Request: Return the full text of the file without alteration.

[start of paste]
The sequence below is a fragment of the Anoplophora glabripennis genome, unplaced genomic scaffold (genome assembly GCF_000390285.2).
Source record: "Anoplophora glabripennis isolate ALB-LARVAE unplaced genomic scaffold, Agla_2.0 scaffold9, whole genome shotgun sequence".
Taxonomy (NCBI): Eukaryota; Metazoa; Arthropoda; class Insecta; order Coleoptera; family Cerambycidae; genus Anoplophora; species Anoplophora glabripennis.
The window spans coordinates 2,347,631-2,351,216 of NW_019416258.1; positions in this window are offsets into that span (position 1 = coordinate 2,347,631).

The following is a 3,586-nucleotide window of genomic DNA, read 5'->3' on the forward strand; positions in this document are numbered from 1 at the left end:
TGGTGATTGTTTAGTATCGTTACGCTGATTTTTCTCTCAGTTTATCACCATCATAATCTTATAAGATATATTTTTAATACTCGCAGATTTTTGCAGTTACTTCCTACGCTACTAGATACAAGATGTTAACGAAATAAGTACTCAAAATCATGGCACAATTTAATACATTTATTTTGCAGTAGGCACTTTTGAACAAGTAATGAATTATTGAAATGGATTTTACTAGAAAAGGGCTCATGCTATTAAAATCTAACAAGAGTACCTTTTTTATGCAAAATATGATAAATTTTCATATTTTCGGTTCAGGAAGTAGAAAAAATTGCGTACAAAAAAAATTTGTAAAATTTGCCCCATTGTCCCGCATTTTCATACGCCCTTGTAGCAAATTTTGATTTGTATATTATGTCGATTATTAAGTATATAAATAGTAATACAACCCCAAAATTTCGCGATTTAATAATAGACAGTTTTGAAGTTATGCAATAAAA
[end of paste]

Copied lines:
The sequence below is a fragment of the Anoplophora glabripennis genome, unplaced genomic scaffold (genome assembly GCF_000390285.2).
Source record: "Anoplophora glabripennis isolate ALB-LARVAE unplaced genomic scaffold, Agla_2.0 scaffold9, whole genome shotgun sequence".
Taxonomy (NCBI): Eukaryota; Metazoa; Arthropoda; class Insecta; order Coleoptera; family Cerambycidae; genus Anoplophora; species Anoplophora glabripennis.
The window spans coordinates 2,347,631-2,351,216 of NW_019416258.1; positions in this window are offsets into that span (position 1 = coordinate 2,347,631).

The following is a 3,586-nucleotide window of genomic DNA, read 5'->3' on the forward strand; positions in this document are numbered from 1 at the left end:
TGGTGATTGTTTAGTATCGTTACGCTGATTTTTCTCTCAGTTTATCACCATCATAATCTTATAAGATATATTTTTAATACTCGCAGATTTTTGCAGTTACTTCCTACGCTACTAGATACAAGATGTTAACGAAATAAGTACTCAAAATCATGGCACAATTTAATACATTTATTTTGCAGTAGGCACTTTTGAACAAGTAATGAATTATTGAAATGGATTTTACTAGAAAAGGGCTCATGCTATTAAAATCTAACAAGAGTACCTTTTTTATGCAAAATATGATAAATTTTCATATTTTCGGTTCAGGAAGTAGAAAAAATTGCGTACAAAAAAAATTTGTAAAATTTGCCCCATTGTCCCGCATTTTCATACGCCCTTGTAGCAAATTTTGATTTGTATATTATGTCGATTATTAAGTATATAAATAGTAATACAACCCCAAAATTTCGCGATTTAATAATAGACAGTTTTGAAGTTATGCAATAAAA